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Challenge: Stop Mom Judging

"Are You Hoping For A Boy?"

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You’ve heard the expression, when you are with strangers, no talking about politics, religion or money. I want to add another to that list: gender.

I have four daughters.

When I was pregnant, I carried in the front. I didn’t look pregnant from the back. So when I turned, you would see a protruding belly, it was clear I was pregnant. Around this time I would hear,

“You haven’t gained any weight but in your belly.”

“I wouldn’t even know you were pregnant!”

“You’ve got a basketball in there!”

Sure, it’s annoying when people commented on my body, but I didn’t get offended.

What made my neck stiffen, my stomach clench was any deviation of the following questions:

“Are you hoping for a boy?”

“Wouldn’t a boy be great!”

“A son would make your parents so proud!”

You would think, I would only hear this with a big, protruding belly.

But no.

The assumption seems to be that because my husband and I have four girls, we are lacking a boy in our lives.

I know this doesn't bother everyone and perhaps I find the assumptive nature of the question so offensive because of my own understanding and history with gender.

When I was ten, my family and I were on vacation at Niagara Falls. We stopped in a country store to buy penny candy. My parents had four girls just like I would have many years later.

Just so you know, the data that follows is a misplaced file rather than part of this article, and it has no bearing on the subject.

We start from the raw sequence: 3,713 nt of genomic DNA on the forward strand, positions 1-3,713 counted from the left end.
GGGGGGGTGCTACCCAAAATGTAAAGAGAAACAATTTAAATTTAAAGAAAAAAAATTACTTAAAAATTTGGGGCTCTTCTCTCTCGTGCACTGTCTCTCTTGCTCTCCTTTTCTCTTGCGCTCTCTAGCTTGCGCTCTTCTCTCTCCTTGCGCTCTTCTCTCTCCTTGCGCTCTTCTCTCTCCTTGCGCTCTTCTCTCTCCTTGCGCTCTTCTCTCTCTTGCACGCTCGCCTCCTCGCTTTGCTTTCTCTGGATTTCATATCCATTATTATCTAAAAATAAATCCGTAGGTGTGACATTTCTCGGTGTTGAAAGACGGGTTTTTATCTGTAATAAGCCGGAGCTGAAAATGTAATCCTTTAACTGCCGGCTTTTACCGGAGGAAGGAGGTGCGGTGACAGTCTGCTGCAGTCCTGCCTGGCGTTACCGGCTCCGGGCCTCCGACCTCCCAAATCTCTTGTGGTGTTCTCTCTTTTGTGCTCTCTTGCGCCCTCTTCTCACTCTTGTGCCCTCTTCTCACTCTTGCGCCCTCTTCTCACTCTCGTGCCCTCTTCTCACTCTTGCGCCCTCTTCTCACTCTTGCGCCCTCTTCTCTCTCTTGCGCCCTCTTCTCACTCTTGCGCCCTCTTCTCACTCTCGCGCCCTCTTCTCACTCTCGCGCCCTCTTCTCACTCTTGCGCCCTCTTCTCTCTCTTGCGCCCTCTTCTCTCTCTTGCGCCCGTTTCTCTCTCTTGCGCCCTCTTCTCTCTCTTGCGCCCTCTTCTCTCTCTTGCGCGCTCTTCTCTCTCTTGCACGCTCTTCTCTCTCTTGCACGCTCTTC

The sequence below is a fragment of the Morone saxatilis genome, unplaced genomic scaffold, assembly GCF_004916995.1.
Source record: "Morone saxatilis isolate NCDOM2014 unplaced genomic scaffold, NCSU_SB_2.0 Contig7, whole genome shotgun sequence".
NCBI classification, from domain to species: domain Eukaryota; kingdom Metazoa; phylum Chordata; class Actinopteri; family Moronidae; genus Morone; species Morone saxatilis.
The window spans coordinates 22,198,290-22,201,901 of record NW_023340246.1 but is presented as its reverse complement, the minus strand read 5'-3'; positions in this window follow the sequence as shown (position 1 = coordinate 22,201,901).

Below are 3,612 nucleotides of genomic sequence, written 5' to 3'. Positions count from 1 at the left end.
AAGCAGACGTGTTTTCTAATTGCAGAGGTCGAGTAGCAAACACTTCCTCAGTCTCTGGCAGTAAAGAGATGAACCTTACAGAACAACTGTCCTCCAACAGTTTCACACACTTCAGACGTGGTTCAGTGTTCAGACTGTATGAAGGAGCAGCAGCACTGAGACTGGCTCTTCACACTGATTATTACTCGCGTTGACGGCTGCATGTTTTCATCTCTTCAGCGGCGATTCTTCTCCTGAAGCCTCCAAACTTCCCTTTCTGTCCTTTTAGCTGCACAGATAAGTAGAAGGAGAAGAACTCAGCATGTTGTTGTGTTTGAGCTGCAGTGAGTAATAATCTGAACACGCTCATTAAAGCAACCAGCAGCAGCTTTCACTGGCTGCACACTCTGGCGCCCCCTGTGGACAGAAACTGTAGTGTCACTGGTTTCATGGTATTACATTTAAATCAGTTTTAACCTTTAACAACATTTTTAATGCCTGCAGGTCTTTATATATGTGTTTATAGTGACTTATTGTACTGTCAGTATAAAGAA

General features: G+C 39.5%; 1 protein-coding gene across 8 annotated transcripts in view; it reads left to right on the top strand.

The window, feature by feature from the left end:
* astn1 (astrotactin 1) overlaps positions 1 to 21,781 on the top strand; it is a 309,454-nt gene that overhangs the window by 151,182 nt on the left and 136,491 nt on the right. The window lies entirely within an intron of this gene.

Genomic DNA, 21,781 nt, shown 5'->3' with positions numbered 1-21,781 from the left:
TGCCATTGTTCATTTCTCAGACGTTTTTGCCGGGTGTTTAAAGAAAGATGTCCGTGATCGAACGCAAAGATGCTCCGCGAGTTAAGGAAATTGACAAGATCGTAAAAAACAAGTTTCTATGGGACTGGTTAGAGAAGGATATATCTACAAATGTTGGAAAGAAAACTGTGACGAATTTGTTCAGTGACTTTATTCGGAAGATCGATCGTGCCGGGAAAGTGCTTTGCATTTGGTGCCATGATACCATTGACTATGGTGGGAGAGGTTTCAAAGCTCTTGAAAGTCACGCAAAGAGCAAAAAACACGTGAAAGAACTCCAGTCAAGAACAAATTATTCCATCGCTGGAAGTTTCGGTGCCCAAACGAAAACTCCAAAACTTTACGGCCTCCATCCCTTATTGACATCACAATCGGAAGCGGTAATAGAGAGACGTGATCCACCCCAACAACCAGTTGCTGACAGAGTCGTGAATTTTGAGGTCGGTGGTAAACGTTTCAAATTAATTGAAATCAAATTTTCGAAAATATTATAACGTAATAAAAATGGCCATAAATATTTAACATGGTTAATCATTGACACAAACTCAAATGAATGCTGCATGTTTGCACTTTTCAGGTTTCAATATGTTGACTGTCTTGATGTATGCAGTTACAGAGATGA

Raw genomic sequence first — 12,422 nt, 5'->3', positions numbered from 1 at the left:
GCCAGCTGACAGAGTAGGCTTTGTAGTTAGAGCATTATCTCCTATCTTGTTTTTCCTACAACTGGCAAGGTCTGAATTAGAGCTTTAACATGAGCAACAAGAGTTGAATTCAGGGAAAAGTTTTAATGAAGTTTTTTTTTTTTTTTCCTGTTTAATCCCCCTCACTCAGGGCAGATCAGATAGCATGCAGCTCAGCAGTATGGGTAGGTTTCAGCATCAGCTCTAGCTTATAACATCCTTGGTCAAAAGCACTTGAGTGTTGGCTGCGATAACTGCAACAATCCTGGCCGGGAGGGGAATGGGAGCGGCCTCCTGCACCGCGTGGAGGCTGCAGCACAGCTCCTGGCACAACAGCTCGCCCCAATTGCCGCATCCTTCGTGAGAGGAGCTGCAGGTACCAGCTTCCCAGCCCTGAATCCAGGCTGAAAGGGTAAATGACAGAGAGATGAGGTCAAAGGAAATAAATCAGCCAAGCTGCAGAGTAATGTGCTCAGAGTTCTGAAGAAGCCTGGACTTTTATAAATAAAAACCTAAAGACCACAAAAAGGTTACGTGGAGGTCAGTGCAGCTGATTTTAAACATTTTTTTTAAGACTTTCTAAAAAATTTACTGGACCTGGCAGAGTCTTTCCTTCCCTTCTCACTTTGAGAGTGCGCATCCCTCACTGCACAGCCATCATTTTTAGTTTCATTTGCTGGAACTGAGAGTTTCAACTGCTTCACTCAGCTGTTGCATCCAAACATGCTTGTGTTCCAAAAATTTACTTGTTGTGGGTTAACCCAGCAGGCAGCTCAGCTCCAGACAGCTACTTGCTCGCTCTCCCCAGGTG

As we were leaving, my sisters and I walked behind my father like four tiny ducks. We licked our stripped stick lollipops and as we stepped off the country porch, an older gentleman called out,

“Sir, I am sorry.”

“Sorry for what?” My dad asked.

“I’m sorry you have four girls, no boys, what a shame! It must be awful for you.”

“Nothing to be sorry about.” my dad responded.

I was confused.

Someone would feel sorry for my father for having no sons?


It was my first experience with gender preferences.

My four daughters range in age from four to eleven, including a set of twins. I love having all girls. I never want them to hear what I heard at age ten about the value of a female.

Staying silent changed last summer.

I was at the beach with my four daughters, playing in the sand, collecting seashells and swimming in the ocean. A woman with two children stopped me and said,

“Are they all yours?”

With a roll of my eyes and the rehearsed, “Yes, they are.”

“Wow, your poor husband, that s a lot of weddings to pay for! I bet he was hoping for a boy!” she sang.

The twins stopped digging and with confused expressions stared at me and the woman.

Great, a day at the beach with four kids takes herculean effort and now I have to debrief this moment with my girls. I have to explain such insensitive comments.

Again, I was silent.

I didn’t flip out. I wanted to, but I didn’t.

Instead I went home and wrote my story.

For over ten years I have been hearing commentary about gender.

When I hear:

“Were you hoping for a boy?”

“Were you trying for a boy?”

“Oh, your poor husband, four girls!”

I am reminded, of my son.


The son I lost.

When the twins were two, I became pregnant. It was a normal pregnancy. Similar to most women, I was nervous about telling people until I completed the first trimester. When I did, I was able to look ahead to the 24th week, the minimal marker of viability for a baby.

We never made it there.